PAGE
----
Unitary authority report commissioned
After several months of telling ratepayers they cannot predict the financial costs of a Wairarapa Unitary Authority, the three councils have commissioned a report to look at the viability of the preferred option.
The report has been commissioned as a result of some of the feedback that the councils have had from residents, said a council official.
The report is expected to be completed by the end of February with results made public in March.
Wellington-based consultancy firm Martin Jenkins is carrying out the assessment at a cost of $51,000. The Jenkins report is in addition to the $360,000 already spent by the three councils on the Wairarapa governance review since work began in 2011.
The first round of feedback on the future governance of Wairarapa closed on Monday with a working party comprising representatives from Masterton, Carterton and South Wairarapa district councils backing a unitary authority.
Despite calls to slow down the process, mayors of the three councils said they have no option other than to press on with their governance review work.
The reason, they say, is that a regional working party had already announced its application for a region-wide super-council would be ready to submit to the Local Government Commission in April.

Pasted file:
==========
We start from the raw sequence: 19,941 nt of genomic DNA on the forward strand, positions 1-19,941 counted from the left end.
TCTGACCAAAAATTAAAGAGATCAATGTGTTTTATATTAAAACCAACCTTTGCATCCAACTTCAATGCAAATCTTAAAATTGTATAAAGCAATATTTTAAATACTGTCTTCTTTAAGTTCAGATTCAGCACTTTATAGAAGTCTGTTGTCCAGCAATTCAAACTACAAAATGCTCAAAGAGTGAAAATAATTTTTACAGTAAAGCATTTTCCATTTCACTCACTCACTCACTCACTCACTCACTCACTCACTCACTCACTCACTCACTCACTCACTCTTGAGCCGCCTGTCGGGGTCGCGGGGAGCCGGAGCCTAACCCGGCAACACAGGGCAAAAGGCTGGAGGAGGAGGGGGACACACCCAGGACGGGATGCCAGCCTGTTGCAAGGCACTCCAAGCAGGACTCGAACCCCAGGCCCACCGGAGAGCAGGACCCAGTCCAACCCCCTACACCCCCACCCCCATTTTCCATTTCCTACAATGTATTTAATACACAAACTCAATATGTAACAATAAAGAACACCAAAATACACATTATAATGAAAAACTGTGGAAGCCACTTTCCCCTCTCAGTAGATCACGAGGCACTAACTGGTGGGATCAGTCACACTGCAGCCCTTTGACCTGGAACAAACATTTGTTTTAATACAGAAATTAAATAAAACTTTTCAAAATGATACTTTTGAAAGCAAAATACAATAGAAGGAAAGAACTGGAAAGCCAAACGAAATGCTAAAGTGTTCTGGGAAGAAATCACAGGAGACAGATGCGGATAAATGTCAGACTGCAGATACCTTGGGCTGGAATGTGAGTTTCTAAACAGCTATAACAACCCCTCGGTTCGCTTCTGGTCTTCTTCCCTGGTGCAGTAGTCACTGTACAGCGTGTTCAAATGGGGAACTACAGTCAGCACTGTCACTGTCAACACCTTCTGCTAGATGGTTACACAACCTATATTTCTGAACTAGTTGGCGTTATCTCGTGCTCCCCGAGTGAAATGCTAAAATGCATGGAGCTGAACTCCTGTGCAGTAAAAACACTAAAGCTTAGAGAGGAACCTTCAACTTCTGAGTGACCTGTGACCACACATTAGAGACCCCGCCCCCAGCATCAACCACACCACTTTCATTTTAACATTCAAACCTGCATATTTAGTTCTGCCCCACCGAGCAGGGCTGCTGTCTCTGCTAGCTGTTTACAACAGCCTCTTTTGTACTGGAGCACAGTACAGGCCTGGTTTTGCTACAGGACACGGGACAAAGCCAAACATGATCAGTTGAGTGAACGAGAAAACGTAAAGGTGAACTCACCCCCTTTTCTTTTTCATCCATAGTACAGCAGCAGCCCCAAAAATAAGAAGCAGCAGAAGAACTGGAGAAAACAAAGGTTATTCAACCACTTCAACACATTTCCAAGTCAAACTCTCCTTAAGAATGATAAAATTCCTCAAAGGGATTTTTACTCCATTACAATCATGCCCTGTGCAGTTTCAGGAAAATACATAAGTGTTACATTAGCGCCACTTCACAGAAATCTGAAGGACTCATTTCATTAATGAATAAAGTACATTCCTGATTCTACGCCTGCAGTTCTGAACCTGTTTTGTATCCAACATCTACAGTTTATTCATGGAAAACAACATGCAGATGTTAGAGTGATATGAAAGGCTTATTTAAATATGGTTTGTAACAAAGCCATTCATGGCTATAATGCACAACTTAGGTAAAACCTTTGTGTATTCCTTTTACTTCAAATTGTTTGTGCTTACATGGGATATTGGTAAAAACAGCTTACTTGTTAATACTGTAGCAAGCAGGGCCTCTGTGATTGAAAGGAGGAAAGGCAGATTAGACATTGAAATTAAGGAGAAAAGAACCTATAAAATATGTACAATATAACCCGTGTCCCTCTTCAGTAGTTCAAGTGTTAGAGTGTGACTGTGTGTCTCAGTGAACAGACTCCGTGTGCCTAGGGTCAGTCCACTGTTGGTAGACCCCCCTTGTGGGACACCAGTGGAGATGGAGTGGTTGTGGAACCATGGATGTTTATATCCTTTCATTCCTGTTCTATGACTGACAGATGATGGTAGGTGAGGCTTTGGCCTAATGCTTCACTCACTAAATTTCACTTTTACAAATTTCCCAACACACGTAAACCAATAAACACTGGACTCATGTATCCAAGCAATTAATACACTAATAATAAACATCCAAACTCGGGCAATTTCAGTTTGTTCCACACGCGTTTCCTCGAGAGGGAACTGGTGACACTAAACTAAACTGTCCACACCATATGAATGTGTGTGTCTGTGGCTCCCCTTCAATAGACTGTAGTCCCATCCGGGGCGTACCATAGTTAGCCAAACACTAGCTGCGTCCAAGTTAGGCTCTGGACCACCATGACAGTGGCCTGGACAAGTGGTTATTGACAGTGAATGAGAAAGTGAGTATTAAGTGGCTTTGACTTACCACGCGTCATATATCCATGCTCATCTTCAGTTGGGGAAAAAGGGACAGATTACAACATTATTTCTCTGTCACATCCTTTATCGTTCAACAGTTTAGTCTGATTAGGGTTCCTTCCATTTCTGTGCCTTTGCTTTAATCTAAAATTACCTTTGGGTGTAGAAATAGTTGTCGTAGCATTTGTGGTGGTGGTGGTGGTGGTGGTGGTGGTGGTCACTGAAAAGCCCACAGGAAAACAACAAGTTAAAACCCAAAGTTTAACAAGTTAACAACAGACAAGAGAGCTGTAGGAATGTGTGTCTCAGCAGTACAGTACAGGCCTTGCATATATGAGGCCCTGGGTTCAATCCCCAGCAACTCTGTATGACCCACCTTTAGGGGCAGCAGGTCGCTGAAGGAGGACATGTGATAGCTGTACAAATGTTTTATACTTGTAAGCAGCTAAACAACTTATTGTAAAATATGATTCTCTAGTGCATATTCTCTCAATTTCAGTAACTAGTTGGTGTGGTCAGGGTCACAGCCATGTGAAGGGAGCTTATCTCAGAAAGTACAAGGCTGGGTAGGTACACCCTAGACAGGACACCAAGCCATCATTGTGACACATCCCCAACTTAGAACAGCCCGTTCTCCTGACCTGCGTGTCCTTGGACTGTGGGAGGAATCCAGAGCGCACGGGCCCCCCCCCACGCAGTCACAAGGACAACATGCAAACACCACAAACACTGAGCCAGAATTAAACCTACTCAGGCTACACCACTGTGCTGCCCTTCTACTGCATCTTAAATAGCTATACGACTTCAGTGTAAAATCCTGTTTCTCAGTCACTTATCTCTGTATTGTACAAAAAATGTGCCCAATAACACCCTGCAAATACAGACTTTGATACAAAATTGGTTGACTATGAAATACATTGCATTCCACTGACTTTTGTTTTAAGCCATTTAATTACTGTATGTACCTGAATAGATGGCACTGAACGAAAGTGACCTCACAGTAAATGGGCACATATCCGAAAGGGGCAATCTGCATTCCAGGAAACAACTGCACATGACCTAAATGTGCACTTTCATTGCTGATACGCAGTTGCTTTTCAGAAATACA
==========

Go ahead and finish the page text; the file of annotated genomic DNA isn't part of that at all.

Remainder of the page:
In a joint statement last week Wairarapa mayors Adrienne Staples, Ron Mark and Garry Daniell said it would be "irresponsible for the Councils' Working Party to just sit on its hands and leave Wairarapa's fate in the hands of others."
Wairarapa needed to work quickly to ensure "alternative options" were researched and considered by the public, so they could be submitted within the commission's 20-day time frame.
"Many people do not seem to understand that the wording of the Local Government Act gives us virtually no control over the timing," the statement said.
Monday's feedback deadline was not the end of the consultation process.
"There's a long way to go yet. As while there is pressure on the Wairarapa councils to meet any deadlines imposed by an expected application for a super-city, there will still be further consultation with the public".
The Local Government Commission is required by law to consult with the public after proposals are submitted to the commission and before any final re-organisation scheme is determined. There is also the opportunity for a poll on the Local Government Commission's preferred proposal if sufficient people petition for a poll.